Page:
They began their publishing adventure in the Spring of 1988 with the best of intentions.
The goal of Quixote Press, the student-run publishing house at Orange Coast College, was to publish a first-time novelist's manuscript by the end of the fall semester.
The students--members of writing instructor Raymond Obstfeld's How to Publish class--sent flyers soliciting manuscripts to college creative writing classes in Orange, Los Angeles and San Diego counties. But word of the fledgling publishing house's search spread throughout the state and some submissions even came from as far as New York.
Forty manuscripts were received, and "Max Golly," a comic novel by Rick Drager, a Davis piano teacher in the creative writing program at UC Davis, was selected for publication.
Over the next few months, publishing class members conducted a cover design contest through college and high school art departments, edited Drager's manuscript, worked on a distribution plan and--most important--sought donations to pay for printing costs.
But the December, 1988, deadline came and went.
So what's become of Quixote Press and "Max Golly"?
At last word in early 1988, Drager was continuing to rewrite portions of his novel, and the students were continuing their efforts to raise the $8,000 needed for a 1,500-copy first printing.
And therein lay the downfall of Quixote Press.
Despite an initial $2,000 donated by Obstfeld--and another $550 from other sources--Quixote Press unceremoniously folded last June.
"It was a nice project, and we felt confident we could raise the money from the arts patrons around here, but we just could not raise the money to put it out," said Vernon Pitsker, a member of the student steering committee overseeing the publishing house.
"A lot of people promised money, and then they didn't come through. That was a tough lesson for us," said Alexis Brown, who served as the primary editor.
What began as a 10-person student steering committee had, by the end, dwindled to just Pitsker and Brown.
"Like any project, you have great hopes for it in the beginning, and when it doesn't come around, you always have that feeling of regret," Pitsker said. "I suppose if we still had the momentum of participation, it may have moved forward, but there were just two of us left. We just said, 'We can't handle this ourselves.' It just came down to money and lack of participation."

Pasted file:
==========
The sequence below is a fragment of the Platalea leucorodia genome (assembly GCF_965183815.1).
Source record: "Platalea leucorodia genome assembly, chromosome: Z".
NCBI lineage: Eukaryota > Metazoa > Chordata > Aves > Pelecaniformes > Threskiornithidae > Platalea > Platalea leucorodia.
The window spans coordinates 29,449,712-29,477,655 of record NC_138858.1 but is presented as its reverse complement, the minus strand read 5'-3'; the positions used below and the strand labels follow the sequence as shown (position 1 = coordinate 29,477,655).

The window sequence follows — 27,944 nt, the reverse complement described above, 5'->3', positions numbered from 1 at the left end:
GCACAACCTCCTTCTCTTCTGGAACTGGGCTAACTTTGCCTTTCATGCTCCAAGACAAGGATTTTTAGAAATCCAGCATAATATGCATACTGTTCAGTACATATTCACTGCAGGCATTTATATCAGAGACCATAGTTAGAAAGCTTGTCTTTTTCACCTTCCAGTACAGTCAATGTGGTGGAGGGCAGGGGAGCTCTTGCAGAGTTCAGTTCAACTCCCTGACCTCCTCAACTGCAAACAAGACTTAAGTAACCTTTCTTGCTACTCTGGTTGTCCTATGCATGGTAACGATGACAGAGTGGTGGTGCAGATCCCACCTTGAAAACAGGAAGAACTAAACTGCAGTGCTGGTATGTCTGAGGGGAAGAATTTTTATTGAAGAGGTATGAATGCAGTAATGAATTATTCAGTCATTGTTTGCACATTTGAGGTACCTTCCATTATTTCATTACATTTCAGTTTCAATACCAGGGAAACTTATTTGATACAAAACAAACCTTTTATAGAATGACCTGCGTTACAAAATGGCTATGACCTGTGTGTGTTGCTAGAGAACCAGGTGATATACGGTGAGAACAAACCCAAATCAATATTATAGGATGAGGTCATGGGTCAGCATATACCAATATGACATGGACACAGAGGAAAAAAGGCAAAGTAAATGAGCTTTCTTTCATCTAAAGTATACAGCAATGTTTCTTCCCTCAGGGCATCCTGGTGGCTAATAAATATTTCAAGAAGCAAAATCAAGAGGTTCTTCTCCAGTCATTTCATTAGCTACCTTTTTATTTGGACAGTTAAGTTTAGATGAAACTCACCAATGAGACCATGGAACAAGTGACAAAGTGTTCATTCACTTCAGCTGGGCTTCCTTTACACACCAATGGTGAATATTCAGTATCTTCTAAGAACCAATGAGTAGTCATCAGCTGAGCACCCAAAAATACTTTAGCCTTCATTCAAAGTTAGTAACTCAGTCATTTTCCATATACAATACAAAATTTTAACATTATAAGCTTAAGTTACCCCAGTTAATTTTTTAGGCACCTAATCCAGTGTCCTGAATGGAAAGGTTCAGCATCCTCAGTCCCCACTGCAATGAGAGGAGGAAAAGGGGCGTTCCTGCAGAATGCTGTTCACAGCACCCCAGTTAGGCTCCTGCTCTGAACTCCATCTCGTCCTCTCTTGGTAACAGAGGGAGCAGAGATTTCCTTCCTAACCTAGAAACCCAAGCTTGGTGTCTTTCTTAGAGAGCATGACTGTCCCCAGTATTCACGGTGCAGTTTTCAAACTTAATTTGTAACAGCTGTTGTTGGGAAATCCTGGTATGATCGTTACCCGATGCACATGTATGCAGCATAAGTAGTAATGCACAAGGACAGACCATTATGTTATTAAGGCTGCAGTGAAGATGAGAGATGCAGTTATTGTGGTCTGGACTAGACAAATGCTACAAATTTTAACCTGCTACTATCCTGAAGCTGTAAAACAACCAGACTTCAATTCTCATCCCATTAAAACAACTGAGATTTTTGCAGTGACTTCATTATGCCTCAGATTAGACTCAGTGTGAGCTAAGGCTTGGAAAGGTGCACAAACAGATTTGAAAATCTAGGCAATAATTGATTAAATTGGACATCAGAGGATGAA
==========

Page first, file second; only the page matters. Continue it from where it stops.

"We learned an incredible amount," Brown said, laughing: "We learned the publishing business is tough."
"It was a good experience, and the thing was I felt really bad we couldn't finish it," Brown added. "Our intention was, 'No matter what, we're going to get it published.' That we had to abandon it was the most disappointing thing, because it was a good little book and it deserved to be published."
Obstfeld stresses, however, that the demise of Quixote Press should not be seen as a complete failure.
If its success or failure is going to be measured solely by whether "Max Golly" was published or not, he said, "then we've lost the point: To learn how to do something and try for it. The students learned as much as they did or didn't because they went through the process. That's the whole point of college."
Obstfeld, who served as adviser, said the students learned how to select a manuscript, how to edit, budget and plan distribution.
"Everything was there--except the extra money," Obstfeld said. "It's not that it couldn't be done. All the expertise was there, but part of my philosophy was (that) I wasn't going to do it for them; that wasn't the goal. The goal was for everybody to see how it's done and accept the responsibility: If you don't do it, it doesn't happen."
If the students benefited by the experience, Drager also came out ahead.
Brown said that, in addition to a $500 advance, Drager received "a lot of good editing."
"I think he was disappointed," she said, "but we were real up-front with him from the beginning, so I don't think he was totally distraught. I think he has a real good chance with publishing it elsewhere. We did quite a bit of editing. We made a lot of suggestions, and he made a lot of changes based on our suggestions."
Reached by phone in Woodland, Calif., where he now lives, Drager, 40, acknowledged that he was disappointed when he was told that his novel would not be published. But he takes the demise of Quixote Press philosophically, quoting a Writer's Market estimate that about 25% of all small presses fail each year.
"I got some good help with the book," he said as one of his piano students played in the background. "This time last year, I was trying to beat a deadline they had given me to finish their rewrites. It was mostly a matter of kind of clarifying some of the characters, especially toward the end of the book--keeping them more consistent."
Drager has by no means abandoned his novel.
He linked up with a Boston literary agent in November, and his manuscript, retitled "Chasing Cagney," is making the rounds of major New York publishers. Unlike other first-time authors he knows whose agents have asked them to rewrite their novels, Drager said his agent did not ask for any changes. "The book is kind of in a workmanlike condition," he said.
And if his agent is not lucky with the major publishers, Drager said, "I'll start hitting the small publishers again."
Small or large, it doesn't make that much difference to Drager.
"I do look at a published book as a published book since this is my first step out," he said. "It would be nice to have that on my resume."